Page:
First, let us present the following auxiliary proposition.

Lemma 2.1

Let \(n\in\mathbb{N}\), then as \(n\to\infty\) we have

$$ [n]_{p_{n},q_{n}}\to\infty\quad\Rightarrow\quad e^{n\beta_{n}}/n\to0. $$

On the other hand,

$$ e^{n\alpha_{n}}/n\to0\quad\Rightarrow\quad[n]_{p_{n},q_{n}}\to\infty. $$


We note that

$$ \begin{aligned}[b] [n]_{p_{n},q_{n}}&=q_{n}^{n-1}+p_{n}q_{n}^{n-2}+\cdots+p_{n}^{n-2}q_{n}+p_{n}^{n-1} =q_{n}^{n-1}\bigl(1+p_{n}/q_{n}+\cdots+(p_{n}/q_{n})^{n-1} \bigr) \\ &>nq_{n}^{n-1}=n(1-\alpha_{n})^{(-1/{\alpha_{n}})(n-1)(-\alpha_{n})} \sim n/e^{n\alpha_{n}},\quad n\to\infty. \end{aligned}$$

Similarly, we have

$$ \begin{aligned}[b] [n]_{p_{n},q_{n}}&=q_{n}^{n-1}+p_{n}q_{n}^{n-2}+\cdots+p_{n}^{n-2}q_{n}+p_{n}^{n-1} =p_{n}^{n-1}\bigl(1+q_{n}/p_{n}+\cdots+(q_{n}/p_{n})^{n-1} \bigr) \\ &< np_{n}^{n-1}=n(1-\beta_{n})^{(-1/{\beta_{n}})(n-1)(-\beta_{n})} \sim n/e^{n\beta_{n}},\quad n\to\infty. \end{aligned}$$

Therefore, from (2.3) and (2.4), for sufficiently large n, there exist two positive real numbers \(C_{1}\) and \(C_{2}\) satisfying

$$ C_{1}\cdot n/e^{n\alpha_{n}}< [n]_{p_{n},q_{n}}< C_{2}\cdot n/e^{n\beta_{n}}. $$

This yields the proof. □

The main result of this work is expressed by the next assertion.

Theorem 2.1

The following statements are true:


If \(\lim _{n\to\infty}e^{n(\beta _{n}-\alpha_{n})}=1\) and \(e^{n\beta_{n}}/n\to0\), then \([n]_{p_{n},q_{n}}\to \infty\).


If \(\varlimsup _{n\to\infty }e^{n(\beta_{n}-\alpha_{n})}<1\) and \(e^{n\beta_{n}}(\alpha_{n}-\beta_{n})\to 0\), then \([n]_{p_{n},q_{n}}\to\infty\).


If \(\varliminf _{n\to\infty }e^{n(\beta_{n}-\alpha_{n})}<1\), \(\varlimsup _{n\to\infty }e^{n(\beta_{n}-\alpha_{n})}=1\) and \(\max\{e^{n\beta_{n}}/n,e^{n\beta _{n}}(\alpha_{n}-\beta_{n})\}\to0\), then \([n]_{p_{n},q_{n}}\to\infty\).



If \(\varlimsup _{n\to\infty }e^{n(\beta_{n}-\alpha_{n})}<1\) and \([n]_{p_{n},q_{n}}\to\infty\), then \(e^{n\beta_{n}}(\alpha_{n}-\beta_{n})\to0\).


If \(\varliminf _{n\to\infty }e^{n(\beta_{n}-\alpha_{n})}<1,\varlimsup _{n\to\infty }e^{n(\beta_{n}-\alpha_{n})}=1\) and \([n]_{p_{n},q_{n}}\to\infty\), then \(\max\{e^{n\beta_{n}}/n, e^{n\beta_{n}}(\alpha_{n}-\beta_{n})\}\to0\).


Case (\(\mathcal{A}\)):

If \(\lim _{n\to\infty}e^{n(\beta_{n}-\alpha_{n})}=1\), since \(\lim _{n\to\infty}e^{n\alpha_{n}}/n=\lim _{n\to \infty}e^{n\beta_{n}}/n/e^{n(\beta_{n}-\alpha_{n})}\to0\) and combined with (2.2) imply \([n]_{p_{n},q_{n}}\to\infty\) (see Remark 2.1).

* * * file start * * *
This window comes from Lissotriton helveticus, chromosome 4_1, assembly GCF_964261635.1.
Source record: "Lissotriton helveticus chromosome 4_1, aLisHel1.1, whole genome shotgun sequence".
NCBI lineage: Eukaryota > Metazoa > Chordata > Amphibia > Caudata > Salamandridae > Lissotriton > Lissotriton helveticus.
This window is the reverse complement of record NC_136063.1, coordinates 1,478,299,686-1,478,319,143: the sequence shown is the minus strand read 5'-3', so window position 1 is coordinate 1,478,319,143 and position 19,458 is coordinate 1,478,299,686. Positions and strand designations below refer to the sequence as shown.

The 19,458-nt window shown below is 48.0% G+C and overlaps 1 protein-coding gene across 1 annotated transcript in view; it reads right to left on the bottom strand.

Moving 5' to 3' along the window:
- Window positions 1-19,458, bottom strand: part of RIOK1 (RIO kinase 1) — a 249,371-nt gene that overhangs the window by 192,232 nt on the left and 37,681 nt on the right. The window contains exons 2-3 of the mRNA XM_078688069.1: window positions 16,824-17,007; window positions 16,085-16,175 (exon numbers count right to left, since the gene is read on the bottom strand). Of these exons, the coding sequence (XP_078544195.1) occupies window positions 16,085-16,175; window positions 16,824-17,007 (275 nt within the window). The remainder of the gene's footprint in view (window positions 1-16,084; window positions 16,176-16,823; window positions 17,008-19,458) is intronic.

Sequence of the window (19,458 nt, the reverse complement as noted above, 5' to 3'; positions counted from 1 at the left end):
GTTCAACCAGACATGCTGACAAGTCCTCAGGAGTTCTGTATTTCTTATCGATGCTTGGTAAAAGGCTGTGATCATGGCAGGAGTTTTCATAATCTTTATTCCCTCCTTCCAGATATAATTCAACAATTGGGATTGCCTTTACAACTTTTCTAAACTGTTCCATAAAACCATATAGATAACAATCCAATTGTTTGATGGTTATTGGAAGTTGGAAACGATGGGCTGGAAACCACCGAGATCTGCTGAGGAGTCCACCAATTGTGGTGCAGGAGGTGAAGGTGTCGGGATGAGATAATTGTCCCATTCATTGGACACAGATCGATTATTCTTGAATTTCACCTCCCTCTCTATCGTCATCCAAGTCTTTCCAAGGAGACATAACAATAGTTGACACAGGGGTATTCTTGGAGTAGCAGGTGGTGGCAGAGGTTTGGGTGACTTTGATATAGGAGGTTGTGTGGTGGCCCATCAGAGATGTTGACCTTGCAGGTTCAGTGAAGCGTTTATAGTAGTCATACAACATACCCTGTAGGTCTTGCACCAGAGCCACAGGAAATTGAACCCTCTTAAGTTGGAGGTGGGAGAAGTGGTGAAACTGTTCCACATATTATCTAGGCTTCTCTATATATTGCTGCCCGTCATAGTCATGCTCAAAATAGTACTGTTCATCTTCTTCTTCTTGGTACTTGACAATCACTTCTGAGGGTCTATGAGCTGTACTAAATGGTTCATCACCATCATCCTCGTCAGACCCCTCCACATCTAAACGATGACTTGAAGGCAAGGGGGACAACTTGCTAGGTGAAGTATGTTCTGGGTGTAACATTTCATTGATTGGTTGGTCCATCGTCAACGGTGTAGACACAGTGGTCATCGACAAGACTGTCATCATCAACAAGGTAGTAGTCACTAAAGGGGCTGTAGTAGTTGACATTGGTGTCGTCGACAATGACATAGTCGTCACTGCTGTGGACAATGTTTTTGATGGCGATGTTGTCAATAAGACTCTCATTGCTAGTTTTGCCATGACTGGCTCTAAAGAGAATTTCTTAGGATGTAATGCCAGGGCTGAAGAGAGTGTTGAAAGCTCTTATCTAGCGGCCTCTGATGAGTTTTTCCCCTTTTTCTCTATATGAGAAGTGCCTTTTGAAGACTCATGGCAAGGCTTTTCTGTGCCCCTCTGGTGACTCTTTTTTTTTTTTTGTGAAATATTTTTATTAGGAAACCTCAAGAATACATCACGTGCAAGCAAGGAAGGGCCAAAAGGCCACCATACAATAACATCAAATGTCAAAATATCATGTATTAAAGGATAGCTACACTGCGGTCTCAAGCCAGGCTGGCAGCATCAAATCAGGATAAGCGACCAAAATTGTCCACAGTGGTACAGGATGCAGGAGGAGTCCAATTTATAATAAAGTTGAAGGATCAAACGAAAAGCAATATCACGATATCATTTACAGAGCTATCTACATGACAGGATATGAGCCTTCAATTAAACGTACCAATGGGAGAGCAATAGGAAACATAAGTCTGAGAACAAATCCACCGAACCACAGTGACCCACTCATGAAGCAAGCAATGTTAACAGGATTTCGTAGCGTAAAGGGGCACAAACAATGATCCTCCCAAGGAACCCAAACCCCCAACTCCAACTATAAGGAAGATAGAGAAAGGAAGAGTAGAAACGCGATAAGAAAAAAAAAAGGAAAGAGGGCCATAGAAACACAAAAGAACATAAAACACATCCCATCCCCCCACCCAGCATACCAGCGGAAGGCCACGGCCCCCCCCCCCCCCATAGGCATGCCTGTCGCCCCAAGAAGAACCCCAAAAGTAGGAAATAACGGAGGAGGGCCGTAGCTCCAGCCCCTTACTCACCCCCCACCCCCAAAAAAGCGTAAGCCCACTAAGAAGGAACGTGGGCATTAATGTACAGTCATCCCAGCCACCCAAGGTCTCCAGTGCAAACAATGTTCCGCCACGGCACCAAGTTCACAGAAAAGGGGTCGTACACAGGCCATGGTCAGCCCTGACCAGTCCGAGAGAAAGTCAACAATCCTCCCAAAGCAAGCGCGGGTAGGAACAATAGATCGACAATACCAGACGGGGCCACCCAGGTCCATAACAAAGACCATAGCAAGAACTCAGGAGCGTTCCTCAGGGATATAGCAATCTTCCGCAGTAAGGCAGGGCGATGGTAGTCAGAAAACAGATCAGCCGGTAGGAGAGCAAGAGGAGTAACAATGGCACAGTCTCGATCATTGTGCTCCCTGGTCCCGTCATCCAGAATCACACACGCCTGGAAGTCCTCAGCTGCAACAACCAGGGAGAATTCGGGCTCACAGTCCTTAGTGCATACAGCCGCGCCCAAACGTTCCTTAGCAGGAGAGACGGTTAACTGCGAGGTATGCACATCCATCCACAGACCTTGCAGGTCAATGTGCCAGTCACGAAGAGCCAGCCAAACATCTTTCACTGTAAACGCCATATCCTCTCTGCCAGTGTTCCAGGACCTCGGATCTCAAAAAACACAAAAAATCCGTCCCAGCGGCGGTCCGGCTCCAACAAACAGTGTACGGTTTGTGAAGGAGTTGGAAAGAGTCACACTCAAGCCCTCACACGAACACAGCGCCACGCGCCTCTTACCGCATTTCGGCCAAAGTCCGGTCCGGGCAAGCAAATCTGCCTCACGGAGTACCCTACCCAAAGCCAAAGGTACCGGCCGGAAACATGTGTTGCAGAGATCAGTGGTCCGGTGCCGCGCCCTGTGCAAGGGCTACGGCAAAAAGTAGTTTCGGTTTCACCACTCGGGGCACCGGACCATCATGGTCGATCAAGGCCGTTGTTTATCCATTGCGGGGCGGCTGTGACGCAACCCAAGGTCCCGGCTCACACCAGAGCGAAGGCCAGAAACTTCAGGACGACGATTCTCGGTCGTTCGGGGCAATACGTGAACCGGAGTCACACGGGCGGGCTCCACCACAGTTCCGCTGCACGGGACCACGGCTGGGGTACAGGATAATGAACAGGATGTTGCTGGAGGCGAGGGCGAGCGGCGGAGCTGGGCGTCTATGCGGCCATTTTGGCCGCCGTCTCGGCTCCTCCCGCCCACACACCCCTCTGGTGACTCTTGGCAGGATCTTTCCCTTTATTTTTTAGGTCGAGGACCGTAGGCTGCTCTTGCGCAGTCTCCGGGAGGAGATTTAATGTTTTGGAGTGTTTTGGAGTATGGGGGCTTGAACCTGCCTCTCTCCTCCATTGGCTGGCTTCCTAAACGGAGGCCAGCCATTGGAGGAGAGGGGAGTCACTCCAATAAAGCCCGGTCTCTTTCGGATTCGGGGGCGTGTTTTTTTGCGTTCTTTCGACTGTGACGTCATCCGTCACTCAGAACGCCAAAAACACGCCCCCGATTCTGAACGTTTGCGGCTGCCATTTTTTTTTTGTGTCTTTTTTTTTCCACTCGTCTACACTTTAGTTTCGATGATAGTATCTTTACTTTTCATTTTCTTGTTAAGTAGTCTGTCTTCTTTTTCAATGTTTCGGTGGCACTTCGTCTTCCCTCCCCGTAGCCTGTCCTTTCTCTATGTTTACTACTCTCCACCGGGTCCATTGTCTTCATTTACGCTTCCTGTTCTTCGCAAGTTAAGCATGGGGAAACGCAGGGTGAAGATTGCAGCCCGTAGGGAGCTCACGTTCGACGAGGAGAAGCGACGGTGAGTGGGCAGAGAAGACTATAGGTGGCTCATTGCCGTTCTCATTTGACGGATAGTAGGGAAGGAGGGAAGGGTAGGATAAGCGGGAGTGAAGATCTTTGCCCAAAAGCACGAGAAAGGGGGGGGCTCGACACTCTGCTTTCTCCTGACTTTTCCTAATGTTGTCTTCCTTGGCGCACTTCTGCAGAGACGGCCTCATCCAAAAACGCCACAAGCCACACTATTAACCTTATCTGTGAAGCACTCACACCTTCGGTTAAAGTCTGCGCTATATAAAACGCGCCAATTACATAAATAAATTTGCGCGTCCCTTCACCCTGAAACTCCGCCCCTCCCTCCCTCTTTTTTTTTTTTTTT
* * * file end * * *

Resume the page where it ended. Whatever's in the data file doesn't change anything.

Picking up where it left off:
Case (\(\mathcal{B}\)) and Case (\(\mathcal{B'}\)):

If \(\varlimsup _{n\to\infty}e^{n(\beta_{n}-\alpha_{n})}<1\). Note that, for sufficiently large n,

$$ [n]_{p_{n},q_{n}}=p_{n}^{n-1}\frac{1-(q_{n}/p_{n})^{n}}{1-q_{n}/p_{n}}\sim \frac {1}{e^{n\beta_{n}}}\frac{1- (1-(\alpha_{n}-\beta_{n})/(1-\beta _{n}) )^{n}}{(\alpha_{n}-\beta_{n})/(1-\beta_{n})}. $$


$$ \frac{\alpha_{n}-\beta_{n}}{1-\beta_{n}}\to0, $$

it is not difficult to obtain from (2.7) and \(\varlimsup _{n\to\infty}e^{n(\beta_{n}-\alpha_{n})}<1\) that, for sufficiently large n, there exists \(c\in(0,1)\) such that

$$ \biggl(1-\frac{\alpha_{n}-\beta_{n}}{1-\beta_{n}} \biggr)^{n}\sim e^{n(\beta_{n}-\alpha_{n})}< c. $$

Set \(d_{n}:=1- (1-\frac{\alpha_{n}-\beta_{n}}{1-\beta_{n}} )^{n}\), then for sufficiently large n, \(d_{n}>1-c\). Thus, from (2.6), (2.7) and (2.8), we have

$$ [n]_{p_{n},q_{n}}\sim\frac{1}{e^{n\beta_{n}}}\cdot\frac{d_{n}}{\alpha _{n}-\beta_{n}}, $$

which entails that

$$ [n]_{p_{n},q_{n}}\to\infty\quad\Leftrightarrow\quad e^{n\beta_{n}}( \alpha_{n}-\beta _{n})\to0. $$

This yields the proof of Case (\(\mathcal{B}\)) and Case (\(\mathcal{B'}\)).

Case (\(\mathcal{C}\)) and Case (\(\mathcal{C'}\)):

If \(\varliminf _{n\to\infty}e^{n(\beta_{n}-\alpha _{n})}<1\), \(\varlimsup _{n\to\infty}e^{n(\beta_{n}-\alpha_{n})}=1\). Since the sequence \(0< x_{n}:=e^{n(\beta_{n}-\alpha_{n})}<1\) is bounded, set \(E:=\{x|x\text{ is a limit point of }\{x_{n}\},n\geq1\}\), then \(\sup E=1\) from \(\varlimsup _{n\to\infty}e^{n(\beta_{n}-\alpha _{n})}=1\). Now, we are going to extract a subsequence \(\{x_{n_{k}}\}\) of \(\{ x_{n}\}\) such that

  1. (a)

    \(\lim _{k\to\infty}x_{n_{k}}=1\), and

  2. (b)

    \(E^{1}:=\{x|x\text{ is a limit point of }\{x_{n}\}\setminus\{x_{n_{k}}\}\}\), with \(\sup E^{1}<1\).

We verify that it is possible to extract such a subsequence \(\{x_{n_{k}}\} \). Since 1 is a limit point of \(A:=\{x_{n},n\geq1\}\), take a subsequence \(\{x_{n^{(1)}_{k}}\}\) of A such that \(\lim _{k\to \infty}x_{n^{(1)}_{k}}=1\), set \(A^{(1)}:=\{x_{n^{(1)}_{k}},k\geq1\}\) and let \(A_{1}:=A\setminus A^{(1)}\). If 1 is also a limit point of \(A_{1}\), take a subsequence \(\{ x_{n^{(2)}_{k}}\}\) of \(A_{1}\) such that \(\lim _{k\to\infty}x_{n^{(2)}_{k}}=1\), set \(A^{(2)}:=\{x_{n^{(2)}_{k}},k\geq1\}\) and let \(A_{2}:=A_{1}\setminus A^{(2)}\). Continuing this process, we obtain a series of sequences, i.e., \(A^{(1)},A^{(2)},\ldots\) , set \(A_{f}:=A\setminus\bigcup _{s\in\mathbb{I}\subseteq\mathbb{N}}A^{(s)}\). Since A is a countable set, this process will stop until 1 is not a limit point of \(A_{f}\) after finite or countable steps; otherwise, we will see that 1 is the only limit point of A, which contradicts to the assumptions of Case (\(\mathcal{C}\)). Then we can take the subsequence \(\{x_{n_{k}}\}=\bigcup _{s\in\mathbb {N}}A^{(s)}\) which satisfies (a) and (b).

Set \(\{x_{n'_{k}}\}:=\{x_{n}\}\setminus\{x_{n_{k}}\}\), it is obvious that \(\{ n_{k},k\geq0\}\cup\{n'_{k},k\geq0\}=\mathbb{N}\). Then from (\(\mathcal{A}\)) and (a), we have seen that \([n]_{p_{n_{k}},q_{n_{k}}}\to\infty\Leftrightarrow e^{n_{k}\beta _{n_{k}}}/n_{k}\to0\) as \(k\to\infty\). And since \(\varlimsup _{n\to\infty}x_{n'_{k}}<1\) from (b), we also have seen from (\(\mathcal{B}\)) that \([n]_{p_{n'_{k}},q_{n'_{k}}}\to\infty\Leftrightarrow e^{n'_{k}\beta _{n'_{k}}}(\alpha_{n'_{k}}-\beta_{n'_{k}})\to0\) as \(k\to\infty\). In summary,

  1. (i)

    \(\lim _{n\to\infty}[n]_{p_{n},q_{n}}=\infty\Leftrightarrow\) for any subsequence \(\{N_{k}\}\) of a natural number set such that \(\lim _{k\to\infty}N_{k}=\infty\), we have \(\lim _{k\to \infty}[n]_{p_{N_{k}},q_{N_{k}}}=\infty\).

  2. (ii)

    Since \(\{n_{k}\}_{k\geq0}\) and \(\{n'_{k}\}_{k\geq0}\) are two subsequences of a natural number set such that \(\lim _{k\to\infty}n_{k}=\infty\) and \(\lim _{k\to \infty}n'_{k}=\infty\), thus as \(k\to\infty\)